Depression. It affects more than 21 million children and adults in the U.S annually. Why exactly is it such a big issue, especially in the United States? What adverse effects does it cause? Considering I’m starting to slip into it myself, let’s explore.
According to the above link, the lost productivity of workers with depression in the U.S. averages a cost of about $31 billion annually. So, depression is not just something that is in peoples’ minds; rather it is also in their pocketbooks and their savings accounts and their tax returns, affecting monetary thingiemajigs there.
Secondly, depression, as people know, often leads to suicide. And, according to that link, in 2004, suicide was the eleventh leading cause of death in the United States. (I know that is an old statistic. But I’m going to assume the number has not changed much since then, or if it has changed, it most likely has increased). It is kind of difficult for workers to be productive when the only thing they can complete is whether or not they can make it through another day.
Thirdly, interestingly enough, according to the link, their 2007 survey, conducting using four different measures, calculated that Iowa was the “fourth least depressed state” in the United States. That’s just depressing in and of itself, that I live in a state with a bunch of happy people, or least people that aren’t regularly experiencing episodes of depression. How am I supposed to be productive when everyone’s too busy smiling and whistling and not helping me understand my own depression?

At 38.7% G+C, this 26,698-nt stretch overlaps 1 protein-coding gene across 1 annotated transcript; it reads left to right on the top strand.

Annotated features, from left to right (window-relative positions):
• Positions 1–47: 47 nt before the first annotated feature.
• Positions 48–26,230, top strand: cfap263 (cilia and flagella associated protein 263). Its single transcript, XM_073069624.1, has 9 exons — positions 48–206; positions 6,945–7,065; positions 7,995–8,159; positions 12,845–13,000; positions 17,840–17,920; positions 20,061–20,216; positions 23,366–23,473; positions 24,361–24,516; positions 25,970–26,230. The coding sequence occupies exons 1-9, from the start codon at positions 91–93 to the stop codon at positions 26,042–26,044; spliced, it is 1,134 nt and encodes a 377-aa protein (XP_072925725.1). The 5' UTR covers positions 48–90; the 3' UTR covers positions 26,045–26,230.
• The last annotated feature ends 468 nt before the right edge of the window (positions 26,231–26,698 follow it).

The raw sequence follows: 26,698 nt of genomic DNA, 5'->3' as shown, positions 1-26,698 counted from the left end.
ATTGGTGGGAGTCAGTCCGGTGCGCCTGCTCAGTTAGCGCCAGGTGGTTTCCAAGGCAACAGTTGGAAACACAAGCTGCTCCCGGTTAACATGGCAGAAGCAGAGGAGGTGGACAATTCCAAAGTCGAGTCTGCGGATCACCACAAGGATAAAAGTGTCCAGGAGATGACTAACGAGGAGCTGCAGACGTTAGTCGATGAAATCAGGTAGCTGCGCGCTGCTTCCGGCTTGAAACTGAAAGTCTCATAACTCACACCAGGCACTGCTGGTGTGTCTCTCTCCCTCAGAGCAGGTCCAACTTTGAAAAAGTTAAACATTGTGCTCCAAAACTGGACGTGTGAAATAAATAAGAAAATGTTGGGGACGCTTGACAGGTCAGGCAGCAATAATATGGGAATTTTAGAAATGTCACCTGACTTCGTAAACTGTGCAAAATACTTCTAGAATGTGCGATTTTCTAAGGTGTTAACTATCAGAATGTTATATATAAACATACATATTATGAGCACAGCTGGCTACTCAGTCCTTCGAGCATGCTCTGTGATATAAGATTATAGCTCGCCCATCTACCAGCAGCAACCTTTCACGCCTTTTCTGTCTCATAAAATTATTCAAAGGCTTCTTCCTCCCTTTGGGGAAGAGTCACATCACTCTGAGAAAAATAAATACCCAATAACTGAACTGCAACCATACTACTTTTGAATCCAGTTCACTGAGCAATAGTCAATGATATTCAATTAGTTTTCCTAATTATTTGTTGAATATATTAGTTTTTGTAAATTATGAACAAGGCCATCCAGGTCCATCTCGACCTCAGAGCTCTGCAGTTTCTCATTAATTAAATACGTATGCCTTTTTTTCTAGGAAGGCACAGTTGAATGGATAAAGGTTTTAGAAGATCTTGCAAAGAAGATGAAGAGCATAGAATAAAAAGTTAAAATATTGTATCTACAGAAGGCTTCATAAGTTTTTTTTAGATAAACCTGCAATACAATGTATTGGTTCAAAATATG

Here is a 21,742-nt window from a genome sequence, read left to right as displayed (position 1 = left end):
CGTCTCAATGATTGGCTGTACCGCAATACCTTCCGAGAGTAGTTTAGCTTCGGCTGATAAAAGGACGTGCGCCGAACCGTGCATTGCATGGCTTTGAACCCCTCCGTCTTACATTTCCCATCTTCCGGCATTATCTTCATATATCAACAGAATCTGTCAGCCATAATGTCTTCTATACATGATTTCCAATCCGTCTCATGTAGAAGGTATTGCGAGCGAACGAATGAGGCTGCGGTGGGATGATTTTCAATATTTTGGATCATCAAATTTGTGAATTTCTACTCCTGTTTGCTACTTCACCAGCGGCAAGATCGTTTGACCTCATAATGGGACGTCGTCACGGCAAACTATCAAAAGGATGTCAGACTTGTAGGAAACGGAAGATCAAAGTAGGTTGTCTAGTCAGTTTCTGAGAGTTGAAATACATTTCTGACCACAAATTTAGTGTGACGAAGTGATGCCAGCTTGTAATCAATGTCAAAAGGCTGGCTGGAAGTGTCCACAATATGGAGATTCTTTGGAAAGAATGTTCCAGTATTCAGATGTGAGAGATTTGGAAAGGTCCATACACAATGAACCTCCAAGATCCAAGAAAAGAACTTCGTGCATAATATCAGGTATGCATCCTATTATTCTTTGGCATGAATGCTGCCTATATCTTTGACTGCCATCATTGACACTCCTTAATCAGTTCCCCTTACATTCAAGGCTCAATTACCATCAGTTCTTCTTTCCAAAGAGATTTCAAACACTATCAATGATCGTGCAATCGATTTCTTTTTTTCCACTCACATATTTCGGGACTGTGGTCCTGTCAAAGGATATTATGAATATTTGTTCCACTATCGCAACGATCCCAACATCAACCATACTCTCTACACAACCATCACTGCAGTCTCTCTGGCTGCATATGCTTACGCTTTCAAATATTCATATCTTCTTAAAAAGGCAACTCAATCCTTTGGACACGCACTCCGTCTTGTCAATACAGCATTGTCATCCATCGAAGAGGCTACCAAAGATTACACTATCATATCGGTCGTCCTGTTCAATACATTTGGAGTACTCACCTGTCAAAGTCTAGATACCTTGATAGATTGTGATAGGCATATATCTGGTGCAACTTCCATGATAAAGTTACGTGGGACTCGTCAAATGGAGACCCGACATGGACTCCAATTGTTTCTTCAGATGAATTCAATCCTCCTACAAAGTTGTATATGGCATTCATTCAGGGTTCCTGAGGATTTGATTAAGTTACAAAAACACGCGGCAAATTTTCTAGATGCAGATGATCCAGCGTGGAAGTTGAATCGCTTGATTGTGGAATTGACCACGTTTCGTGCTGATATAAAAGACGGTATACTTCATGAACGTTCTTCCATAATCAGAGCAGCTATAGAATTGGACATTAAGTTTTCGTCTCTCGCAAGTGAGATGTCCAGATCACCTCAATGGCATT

Fourthly, also interesting, the study also reported that, the lower number of people in a state that had trouble affording healthcare cost, the lower the depression rate, and subsequently, the suicide rate. Since I am a meager teenager with little experience in politics or economics, so I don’t quite understand how healthcare exactly works, but I am intelligent enough to understand that not being able to be healthy is ample cause for depression. In fact, if you’re depressed, you might actually be causing a vicious circle: you need healthcare to help solve the health issues related to your depression, but you can’t afford the healthcare, for you get more depressed, and then you need that healthcare all the more, etc., etc., etc.
Lastly, I would just like to thank you all for putting up with my ranting about depression. It really does truly make me feel better, and more secure, in the world. Thank you.